Now that I've put in a few words for NaNoWriMo, there may be people going "Aaah! I can't do 500 words, let alone 50,000!!" No problemo! Not everyone writes in big bursts; many don't write steadily, or at great speed.
Anthony Trollope said: "Three hours a day will produce as much as a man ought to write." But Anne Bernays thought it was "shameful" that on her best days she wrote only about three or four hours. Samuel R. Delany, who is pretty severely dyslexic, once proclaimed himself very pleased for writing a "perfectly wonderful sentence in only twenty minutes!" For some people, slow and steady wins their race.
I met a woman once who was terrified of writing. I mean in the sense of provoking anxiety attacks. But she had a doctoral dissertation to write--a long one--and trust me folks, it takes a lot of writing!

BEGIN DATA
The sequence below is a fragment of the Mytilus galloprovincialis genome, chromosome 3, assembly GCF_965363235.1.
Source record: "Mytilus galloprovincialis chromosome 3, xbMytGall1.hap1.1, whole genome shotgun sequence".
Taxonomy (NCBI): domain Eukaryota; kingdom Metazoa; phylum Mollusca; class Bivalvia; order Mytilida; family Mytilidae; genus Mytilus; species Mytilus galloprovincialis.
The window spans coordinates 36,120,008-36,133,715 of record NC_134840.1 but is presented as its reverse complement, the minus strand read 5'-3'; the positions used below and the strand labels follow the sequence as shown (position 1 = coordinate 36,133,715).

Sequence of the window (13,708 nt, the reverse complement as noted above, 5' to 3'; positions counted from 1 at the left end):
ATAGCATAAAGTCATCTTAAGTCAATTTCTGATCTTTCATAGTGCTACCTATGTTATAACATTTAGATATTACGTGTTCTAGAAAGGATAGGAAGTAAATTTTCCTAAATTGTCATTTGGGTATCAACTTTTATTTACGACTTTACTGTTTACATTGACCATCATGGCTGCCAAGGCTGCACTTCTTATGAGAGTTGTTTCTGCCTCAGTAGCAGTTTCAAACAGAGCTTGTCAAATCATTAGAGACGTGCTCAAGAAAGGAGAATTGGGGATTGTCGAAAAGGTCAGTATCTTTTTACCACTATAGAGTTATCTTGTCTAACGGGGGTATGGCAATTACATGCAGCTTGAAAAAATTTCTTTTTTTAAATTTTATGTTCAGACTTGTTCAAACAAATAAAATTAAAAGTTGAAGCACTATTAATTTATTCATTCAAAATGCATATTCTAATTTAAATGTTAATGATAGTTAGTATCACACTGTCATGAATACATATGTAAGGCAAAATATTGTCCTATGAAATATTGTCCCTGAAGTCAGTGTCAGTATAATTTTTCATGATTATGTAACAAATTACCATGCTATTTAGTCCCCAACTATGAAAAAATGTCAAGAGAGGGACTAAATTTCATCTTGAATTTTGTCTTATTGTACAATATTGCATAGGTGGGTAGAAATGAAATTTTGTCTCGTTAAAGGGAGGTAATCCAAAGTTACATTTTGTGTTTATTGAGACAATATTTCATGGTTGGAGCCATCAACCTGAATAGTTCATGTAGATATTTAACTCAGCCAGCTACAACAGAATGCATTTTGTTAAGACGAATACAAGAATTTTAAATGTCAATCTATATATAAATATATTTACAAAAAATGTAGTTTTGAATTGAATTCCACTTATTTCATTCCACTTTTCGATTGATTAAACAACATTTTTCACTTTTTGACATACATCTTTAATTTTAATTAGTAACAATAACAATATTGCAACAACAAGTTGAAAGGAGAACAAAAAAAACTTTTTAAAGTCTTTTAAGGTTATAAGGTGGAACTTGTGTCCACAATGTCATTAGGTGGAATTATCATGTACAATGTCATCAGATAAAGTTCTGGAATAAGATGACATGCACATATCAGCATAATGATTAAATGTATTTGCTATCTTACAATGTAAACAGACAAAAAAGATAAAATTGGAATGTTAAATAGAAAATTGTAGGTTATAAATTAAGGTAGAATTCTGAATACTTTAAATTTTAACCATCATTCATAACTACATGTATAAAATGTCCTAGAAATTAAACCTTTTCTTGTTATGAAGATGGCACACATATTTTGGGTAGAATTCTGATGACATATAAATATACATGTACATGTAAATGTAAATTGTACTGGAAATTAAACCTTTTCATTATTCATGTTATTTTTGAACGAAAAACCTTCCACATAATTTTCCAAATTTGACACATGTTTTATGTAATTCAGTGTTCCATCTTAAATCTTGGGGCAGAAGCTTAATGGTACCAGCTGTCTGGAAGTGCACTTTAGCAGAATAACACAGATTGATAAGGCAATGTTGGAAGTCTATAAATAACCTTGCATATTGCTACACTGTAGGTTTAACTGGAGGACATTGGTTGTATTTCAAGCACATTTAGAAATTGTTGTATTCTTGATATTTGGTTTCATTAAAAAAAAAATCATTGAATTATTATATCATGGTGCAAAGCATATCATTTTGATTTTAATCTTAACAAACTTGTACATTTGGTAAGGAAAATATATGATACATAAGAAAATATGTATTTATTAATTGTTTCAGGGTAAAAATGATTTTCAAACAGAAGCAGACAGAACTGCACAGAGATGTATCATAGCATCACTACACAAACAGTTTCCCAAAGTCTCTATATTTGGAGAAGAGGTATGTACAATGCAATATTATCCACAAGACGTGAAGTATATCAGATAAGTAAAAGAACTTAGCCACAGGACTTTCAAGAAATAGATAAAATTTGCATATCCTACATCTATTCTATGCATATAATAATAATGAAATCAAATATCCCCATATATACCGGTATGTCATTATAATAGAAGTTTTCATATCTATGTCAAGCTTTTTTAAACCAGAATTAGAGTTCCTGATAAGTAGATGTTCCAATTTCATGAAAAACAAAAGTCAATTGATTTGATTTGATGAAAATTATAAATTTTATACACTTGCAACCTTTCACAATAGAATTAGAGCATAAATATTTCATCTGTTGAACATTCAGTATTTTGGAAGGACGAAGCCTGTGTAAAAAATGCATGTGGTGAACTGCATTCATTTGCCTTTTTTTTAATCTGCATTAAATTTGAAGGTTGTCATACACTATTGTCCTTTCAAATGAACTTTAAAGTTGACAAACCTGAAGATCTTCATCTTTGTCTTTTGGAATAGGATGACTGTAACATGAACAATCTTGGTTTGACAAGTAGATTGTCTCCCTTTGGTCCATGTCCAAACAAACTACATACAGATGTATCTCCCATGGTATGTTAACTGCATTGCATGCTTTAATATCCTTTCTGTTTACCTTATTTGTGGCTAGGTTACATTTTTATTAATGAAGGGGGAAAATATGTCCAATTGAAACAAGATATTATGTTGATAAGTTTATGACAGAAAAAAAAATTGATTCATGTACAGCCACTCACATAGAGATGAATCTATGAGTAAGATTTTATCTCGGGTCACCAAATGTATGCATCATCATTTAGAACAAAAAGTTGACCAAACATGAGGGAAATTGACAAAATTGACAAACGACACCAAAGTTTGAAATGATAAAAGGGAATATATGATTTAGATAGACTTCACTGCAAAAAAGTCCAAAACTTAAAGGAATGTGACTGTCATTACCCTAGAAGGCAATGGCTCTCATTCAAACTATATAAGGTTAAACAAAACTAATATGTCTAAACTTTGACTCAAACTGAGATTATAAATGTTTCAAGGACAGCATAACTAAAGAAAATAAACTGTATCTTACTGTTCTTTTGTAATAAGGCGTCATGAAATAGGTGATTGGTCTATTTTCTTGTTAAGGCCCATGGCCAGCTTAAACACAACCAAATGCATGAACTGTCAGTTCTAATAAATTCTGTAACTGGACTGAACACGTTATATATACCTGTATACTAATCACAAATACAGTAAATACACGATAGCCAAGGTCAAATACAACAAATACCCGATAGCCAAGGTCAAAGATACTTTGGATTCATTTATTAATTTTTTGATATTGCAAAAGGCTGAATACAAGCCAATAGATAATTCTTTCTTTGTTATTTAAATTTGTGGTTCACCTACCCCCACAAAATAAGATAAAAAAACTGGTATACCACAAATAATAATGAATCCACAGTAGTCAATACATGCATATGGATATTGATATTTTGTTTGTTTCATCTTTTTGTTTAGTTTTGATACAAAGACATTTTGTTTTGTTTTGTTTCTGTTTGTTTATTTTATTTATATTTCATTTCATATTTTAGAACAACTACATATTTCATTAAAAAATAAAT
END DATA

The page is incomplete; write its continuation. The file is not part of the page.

So she set herself a goal of one sentence a day. She didn't have to stop there, and often she wrote more, but that was as much as she could face. I think of this as the terror of the blank page--going from nothing to something is harder than something to something more, for some people.
I've said elsewhere that people set too high a standard for being creative; I think this applies here. Just starting makes some people second-guess themselves, because suddenly they must be creators. This is, I think, one reason why a lot of people like fan fiction--they don't have to create the world from scratch. It's a smaller scale of creation, and thus less intimidating, though still satisfying.
I think I've said this on the LJ before, but it's worth repeating. If you wrote only 200 words a day (2-3 good-sized paragraphs), you would have a novel's worth of words in a year--over 72,000 words!
The trick is setting the goal that energizes you--or reassures you that you can probably do it. 200 is way too low for some people; writing every day may be too stringent a standard; 200 may be too high for you. Whatever works!